QUANTUM COMPUTING TECHNOLOGY
CoCoP: COMMUNICATING COHESION POLICY
Written for JESPIONNE
Anastasia Iva Romanov
The proliferation of semiconductors in the late 50’s ushered a point in the continuum of the modern renaissance; The ICT (The Information Communications Technology) revolution. Since then, stark transitions in the commodities or exchange markets of computing, the most bold of which being the surge of personal computers launched in the late 70’s, marked
significant transitions in the ICT wave. Improvements such as the Graphical User Interface have earned notoriety, but none have contended with the magnitude of the transistor and PC. Now suddenly, before us, is the third child of the computing lineage awaiting its introduction to our commercial markets: The Quantum Computer.
The country that is first able to reach the ‘finish line’ of super-intelligence, in qua-ntifiable or unquantifiable fashion, will experience un-precedented modes and rates of global preeminence.
As theorists advance the knowledge base in the sciences and mathematics, increasingly complex algorithms are required to demonstrate abstract concepts. Einstein’s theory of relativity in 1915 gave profound insight into the natural world, but the theory failed to describe particle interactions on smaller scales, most notably on the quantum scale, or 10^-33 of a meter. The quantum
realm baffled experts; Calculations described particles interacting simultaneously and synchronously at vast distances, deemed ‘impossible’ as it contradicted rational thought and the classical laws of physics. Once scientists were able to predict these interactions with greater accuracy, quantum mechanics became a sub-field in topics such as biology and physics,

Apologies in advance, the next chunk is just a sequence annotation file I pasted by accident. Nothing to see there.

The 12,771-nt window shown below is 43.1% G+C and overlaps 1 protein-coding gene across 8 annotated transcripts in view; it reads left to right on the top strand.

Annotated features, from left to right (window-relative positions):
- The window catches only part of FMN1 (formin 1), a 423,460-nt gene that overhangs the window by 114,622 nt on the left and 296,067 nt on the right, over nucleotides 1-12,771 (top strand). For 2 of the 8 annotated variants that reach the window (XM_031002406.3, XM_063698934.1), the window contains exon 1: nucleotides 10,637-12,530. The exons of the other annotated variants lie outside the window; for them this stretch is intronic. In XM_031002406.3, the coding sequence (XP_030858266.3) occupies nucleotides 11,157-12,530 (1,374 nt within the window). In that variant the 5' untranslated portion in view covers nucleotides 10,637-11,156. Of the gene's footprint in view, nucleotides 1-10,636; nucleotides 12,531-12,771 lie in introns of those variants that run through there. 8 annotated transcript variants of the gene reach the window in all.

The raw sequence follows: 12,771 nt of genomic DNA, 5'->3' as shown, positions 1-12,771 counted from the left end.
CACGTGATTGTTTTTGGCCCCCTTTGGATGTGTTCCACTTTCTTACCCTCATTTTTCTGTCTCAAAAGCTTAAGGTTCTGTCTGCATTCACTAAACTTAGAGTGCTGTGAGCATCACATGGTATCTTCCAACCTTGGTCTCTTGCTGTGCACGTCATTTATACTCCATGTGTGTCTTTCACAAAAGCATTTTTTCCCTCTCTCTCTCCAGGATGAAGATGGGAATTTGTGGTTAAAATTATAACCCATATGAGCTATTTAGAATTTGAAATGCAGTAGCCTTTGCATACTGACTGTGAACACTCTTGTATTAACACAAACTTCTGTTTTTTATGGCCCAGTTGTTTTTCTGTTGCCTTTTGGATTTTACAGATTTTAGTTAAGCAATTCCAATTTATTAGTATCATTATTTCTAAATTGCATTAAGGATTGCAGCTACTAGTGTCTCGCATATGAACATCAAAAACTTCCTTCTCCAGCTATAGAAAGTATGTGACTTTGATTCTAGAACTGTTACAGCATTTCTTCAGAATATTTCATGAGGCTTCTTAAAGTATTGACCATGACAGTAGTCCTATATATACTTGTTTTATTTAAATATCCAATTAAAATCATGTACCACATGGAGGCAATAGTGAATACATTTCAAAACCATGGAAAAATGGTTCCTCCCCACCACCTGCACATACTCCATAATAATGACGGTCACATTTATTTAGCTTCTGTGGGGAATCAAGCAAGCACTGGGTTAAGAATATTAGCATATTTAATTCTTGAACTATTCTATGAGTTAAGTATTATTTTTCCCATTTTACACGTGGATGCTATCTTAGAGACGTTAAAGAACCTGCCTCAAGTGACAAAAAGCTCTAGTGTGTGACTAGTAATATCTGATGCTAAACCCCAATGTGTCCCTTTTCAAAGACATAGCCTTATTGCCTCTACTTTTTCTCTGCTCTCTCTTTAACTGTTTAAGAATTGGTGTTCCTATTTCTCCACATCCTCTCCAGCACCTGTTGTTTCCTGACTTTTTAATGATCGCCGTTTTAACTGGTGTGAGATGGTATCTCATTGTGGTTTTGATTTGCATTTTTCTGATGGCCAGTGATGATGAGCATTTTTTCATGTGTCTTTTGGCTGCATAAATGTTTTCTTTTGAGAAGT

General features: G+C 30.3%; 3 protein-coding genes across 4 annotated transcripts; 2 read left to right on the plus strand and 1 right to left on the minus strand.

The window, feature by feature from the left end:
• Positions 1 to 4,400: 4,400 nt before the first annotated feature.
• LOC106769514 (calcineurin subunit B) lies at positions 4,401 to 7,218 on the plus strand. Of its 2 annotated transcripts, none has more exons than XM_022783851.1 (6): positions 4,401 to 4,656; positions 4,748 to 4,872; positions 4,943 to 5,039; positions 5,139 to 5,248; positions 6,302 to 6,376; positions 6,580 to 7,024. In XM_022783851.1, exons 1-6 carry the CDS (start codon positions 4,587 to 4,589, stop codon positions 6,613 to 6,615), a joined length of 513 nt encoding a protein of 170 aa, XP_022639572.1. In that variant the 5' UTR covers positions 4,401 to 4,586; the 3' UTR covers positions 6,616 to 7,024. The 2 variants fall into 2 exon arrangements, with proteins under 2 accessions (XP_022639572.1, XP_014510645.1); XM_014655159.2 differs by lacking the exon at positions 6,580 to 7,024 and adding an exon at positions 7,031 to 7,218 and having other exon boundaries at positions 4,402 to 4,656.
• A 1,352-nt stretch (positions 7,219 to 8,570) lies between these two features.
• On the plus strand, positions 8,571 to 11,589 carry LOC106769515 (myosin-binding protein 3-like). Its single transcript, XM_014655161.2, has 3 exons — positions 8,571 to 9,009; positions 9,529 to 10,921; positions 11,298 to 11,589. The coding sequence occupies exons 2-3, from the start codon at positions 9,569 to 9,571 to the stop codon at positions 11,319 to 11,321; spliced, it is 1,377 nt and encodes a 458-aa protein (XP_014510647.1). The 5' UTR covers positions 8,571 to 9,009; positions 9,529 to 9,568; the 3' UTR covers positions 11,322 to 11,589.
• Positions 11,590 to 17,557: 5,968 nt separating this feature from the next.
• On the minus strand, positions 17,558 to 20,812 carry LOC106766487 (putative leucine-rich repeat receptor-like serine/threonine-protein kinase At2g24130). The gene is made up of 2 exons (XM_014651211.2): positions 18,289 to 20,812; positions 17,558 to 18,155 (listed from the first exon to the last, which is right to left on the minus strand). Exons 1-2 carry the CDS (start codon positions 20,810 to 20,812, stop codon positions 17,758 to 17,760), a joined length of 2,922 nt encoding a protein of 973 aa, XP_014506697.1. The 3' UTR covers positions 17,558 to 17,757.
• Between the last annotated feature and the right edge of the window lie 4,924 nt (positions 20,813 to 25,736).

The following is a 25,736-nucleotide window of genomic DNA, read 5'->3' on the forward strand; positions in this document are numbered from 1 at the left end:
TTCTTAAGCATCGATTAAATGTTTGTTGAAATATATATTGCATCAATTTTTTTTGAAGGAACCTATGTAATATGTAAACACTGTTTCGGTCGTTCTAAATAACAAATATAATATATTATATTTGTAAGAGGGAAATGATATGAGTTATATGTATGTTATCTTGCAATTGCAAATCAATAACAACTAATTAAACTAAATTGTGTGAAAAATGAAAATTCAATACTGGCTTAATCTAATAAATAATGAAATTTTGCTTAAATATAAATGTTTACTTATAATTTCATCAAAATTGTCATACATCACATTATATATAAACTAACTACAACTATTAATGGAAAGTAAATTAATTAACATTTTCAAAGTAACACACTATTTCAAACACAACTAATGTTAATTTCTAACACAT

heralding the yearning to understand microscopic phenomenon manifesting in the macroscopic world. As the field developed, more complex models and calculations were required by even more fantastic minds to crunch abstract numbers and concepts. Currently our models and simulations that demonstrate these phenomena are insufficiently or inadequately represented with the binary distribution of classic computing (1’s or 0’s).
The quantum computer operates using both 1’s and 0’s but, also incorporates what’s known as a qubit, a suspended value in-between a 1 and a 0. This allows for multiple hypothetical values to circumstance themselves as neither a 0 or 1, thereby being non-definitive, wielding powerful and massive inferences that model the micro-world, which hinges on the
ambiguous expression of values. Effectively, the quantum computer would be able to solve many lingering questions about the natural world and, frankly, we don’t even know what questions to ask it nor the uses the answers would provide. Only a few quantum computers have been produced thus far. Future development is focused on the scaling capacity of qubits to handle
larger data loads, but large inputs raises the heat index of the device and requires significant cooling management. The delivery of the super machine to the consumerist market will certainly be unprecedented in our advances in medicine, astrophysics, and our understanding of our place in the cosmos. The future is bright.
By MARTIN GILES for MIT TECHNOLOGY REVIEW